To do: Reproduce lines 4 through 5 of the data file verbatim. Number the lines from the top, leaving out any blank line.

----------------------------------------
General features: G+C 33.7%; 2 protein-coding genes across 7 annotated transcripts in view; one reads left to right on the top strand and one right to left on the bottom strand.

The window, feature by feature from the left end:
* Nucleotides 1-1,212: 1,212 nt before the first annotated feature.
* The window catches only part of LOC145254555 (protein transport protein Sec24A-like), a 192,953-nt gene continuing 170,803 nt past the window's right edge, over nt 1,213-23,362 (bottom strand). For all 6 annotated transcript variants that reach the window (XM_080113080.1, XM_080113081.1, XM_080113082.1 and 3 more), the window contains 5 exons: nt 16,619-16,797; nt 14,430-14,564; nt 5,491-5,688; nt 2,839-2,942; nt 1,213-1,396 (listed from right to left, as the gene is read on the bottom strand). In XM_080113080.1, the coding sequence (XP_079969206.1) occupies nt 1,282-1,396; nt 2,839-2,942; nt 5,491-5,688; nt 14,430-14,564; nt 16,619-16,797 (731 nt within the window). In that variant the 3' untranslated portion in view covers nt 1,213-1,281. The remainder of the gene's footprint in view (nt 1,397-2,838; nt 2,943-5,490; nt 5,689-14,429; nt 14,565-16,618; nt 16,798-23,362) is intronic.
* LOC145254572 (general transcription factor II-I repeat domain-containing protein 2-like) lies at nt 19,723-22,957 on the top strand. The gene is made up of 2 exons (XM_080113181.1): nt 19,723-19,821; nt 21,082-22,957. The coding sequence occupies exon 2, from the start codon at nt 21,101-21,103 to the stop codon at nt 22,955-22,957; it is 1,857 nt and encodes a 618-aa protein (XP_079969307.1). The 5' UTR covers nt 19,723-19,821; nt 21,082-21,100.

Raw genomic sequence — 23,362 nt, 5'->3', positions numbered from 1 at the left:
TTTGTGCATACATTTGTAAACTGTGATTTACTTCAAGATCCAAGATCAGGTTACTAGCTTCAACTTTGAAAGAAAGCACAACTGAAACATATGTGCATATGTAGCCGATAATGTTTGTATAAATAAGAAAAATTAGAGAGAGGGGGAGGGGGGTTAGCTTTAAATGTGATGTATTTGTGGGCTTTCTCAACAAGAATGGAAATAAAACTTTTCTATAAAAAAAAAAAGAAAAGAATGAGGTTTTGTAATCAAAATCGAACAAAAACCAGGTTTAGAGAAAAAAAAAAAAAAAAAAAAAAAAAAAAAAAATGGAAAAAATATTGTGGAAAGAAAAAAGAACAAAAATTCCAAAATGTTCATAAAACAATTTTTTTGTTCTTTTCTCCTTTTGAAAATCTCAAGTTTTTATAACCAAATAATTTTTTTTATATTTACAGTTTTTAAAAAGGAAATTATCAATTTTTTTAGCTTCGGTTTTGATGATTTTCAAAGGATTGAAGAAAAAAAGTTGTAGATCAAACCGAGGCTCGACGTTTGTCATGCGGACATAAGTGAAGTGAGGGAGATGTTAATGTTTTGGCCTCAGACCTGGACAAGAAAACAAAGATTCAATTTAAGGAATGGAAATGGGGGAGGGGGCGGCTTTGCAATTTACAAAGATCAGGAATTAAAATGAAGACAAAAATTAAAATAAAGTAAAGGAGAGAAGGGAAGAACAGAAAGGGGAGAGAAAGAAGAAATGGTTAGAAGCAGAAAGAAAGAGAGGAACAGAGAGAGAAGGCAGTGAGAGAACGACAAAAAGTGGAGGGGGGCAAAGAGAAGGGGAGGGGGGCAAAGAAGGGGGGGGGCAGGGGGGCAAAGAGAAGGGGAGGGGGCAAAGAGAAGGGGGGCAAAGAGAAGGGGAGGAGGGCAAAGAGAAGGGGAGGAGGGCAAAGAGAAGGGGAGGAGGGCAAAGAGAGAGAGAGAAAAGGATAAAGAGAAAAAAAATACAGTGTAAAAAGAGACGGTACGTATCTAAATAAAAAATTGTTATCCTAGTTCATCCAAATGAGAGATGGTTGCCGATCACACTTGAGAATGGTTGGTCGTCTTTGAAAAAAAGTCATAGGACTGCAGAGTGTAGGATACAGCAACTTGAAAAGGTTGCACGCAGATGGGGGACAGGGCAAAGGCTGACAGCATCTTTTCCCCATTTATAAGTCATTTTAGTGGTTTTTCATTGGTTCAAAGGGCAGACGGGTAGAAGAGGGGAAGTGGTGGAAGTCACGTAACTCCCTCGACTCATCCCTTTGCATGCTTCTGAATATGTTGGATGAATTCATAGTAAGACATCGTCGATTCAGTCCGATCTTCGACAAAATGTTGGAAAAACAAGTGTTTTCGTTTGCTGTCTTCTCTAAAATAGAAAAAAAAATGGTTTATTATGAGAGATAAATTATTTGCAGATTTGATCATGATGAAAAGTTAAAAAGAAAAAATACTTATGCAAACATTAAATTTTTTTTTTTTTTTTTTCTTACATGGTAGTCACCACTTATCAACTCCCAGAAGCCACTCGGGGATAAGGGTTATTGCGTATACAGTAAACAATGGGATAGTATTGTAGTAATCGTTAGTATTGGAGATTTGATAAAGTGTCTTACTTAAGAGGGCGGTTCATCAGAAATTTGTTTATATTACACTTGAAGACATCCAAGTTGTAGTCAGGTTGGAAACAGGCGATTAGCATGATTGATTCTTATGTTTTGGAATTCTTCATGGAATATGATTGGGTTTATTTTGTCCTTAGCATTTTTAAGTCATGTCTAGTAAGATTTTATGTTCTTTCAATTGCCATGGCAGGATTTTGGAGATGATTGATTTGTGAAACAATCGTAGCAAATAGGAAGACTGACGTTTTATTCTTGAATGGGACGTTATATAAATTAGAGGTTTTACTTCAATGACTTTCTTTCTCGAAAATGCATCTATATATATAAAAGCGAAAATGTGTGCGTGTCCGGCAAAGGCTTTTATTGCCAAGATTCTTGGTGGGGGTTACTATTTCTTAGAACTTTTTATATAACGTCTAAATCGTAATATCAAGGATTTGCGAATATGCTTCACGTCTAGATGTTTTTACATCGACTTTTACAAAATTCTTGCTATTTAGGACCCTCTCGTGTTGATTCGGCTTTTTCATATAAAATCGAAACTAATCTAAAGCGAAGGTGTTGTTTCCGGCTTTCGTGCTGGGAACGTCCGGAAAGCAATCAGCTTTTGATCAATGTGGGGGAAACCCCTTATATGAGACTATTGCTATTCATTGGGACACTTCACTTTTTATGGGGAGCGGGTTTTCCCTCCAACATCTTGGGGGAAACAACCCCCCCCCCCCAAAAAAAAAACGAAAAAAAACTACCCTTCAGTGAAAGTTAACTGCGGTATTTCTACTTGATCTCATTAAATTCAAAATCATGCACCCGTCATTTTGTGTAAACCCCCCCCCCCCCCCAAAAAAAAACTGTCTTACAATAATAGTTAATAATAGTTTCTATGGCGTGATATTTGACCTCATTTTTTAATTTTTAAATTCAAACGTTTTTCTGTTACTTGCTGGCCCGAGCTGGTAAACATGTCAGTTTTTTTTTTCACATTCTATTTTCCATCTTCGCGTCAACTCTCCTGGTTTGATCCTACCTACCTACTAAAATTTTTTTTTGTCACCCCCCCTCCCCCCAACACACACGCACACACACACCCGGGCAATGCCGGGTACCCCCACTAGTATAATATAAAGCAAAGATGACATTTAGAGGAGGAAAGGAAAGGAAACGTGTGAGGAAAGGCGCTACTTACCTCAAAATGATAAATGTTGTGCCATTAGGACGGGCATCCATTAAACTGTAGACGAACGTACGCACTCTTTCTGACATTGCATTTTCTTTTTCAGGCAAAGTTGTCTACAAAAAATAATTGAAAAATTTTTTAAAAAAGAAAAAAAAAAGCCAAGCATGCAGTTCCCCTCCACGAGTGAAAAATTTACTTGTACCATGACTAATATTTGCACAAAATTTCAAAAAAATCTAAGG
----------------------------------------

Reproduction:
* The window catches only part of LOC145254555 (protein transport protein Sec24A-like), a 192,953-nt gene continuing 170,803 nt past the window's right edge, over nt 1,213-23,362 (bottom strand). For all 6 annotated transcript variants that reach the window (XM_080113080.1, XM_080113081.1, XM_080113082.1 and 3 more), the window contains 5 exons: nt 16,619-16,797; nt 14,430-14,564; nt 5,491-5,688; nt 2,839-2,942; nt 1,213-1,396 (listed from right to left, as the gene is read on the bottom strand). In XM_080113080.1, the coding sequence (XP_079969206.1) occupies nt 1,282-1,396; nt 2,839-2,942; nt 5,491-5,688; nt 14,430-14,564; nt 16,619-16,797 (731 nt within the window). In that variant the 3' untranslated portion in view covers nt 1,213-1,281. The remainder of the gene's footprint in view (nt 1,397-2,838; nt 2,943-5,490; nt 5,689-14,429; nt 14,565-16,618; nt 16,798-23,362) is intronic.
* LOC145254572 (general transcription factor II-I repeat domain-containing protein 2-like) lies at nt 19,723-22,957 on the top strand. The gene is made up of 2 exons (XM_080113181.1): nt 19,723-19,821; nt 21,082-22,957. The coding sequence occupies exon 2, from the start codon at nt 21,101-21,103 to the stop codon at nt 22,955-22,957; it is 1,857 nt and encodes a 618-aa protein (XP_079969307.1). The 5' UTR covers nt 19,723-19,821; nt 21,082-21,100.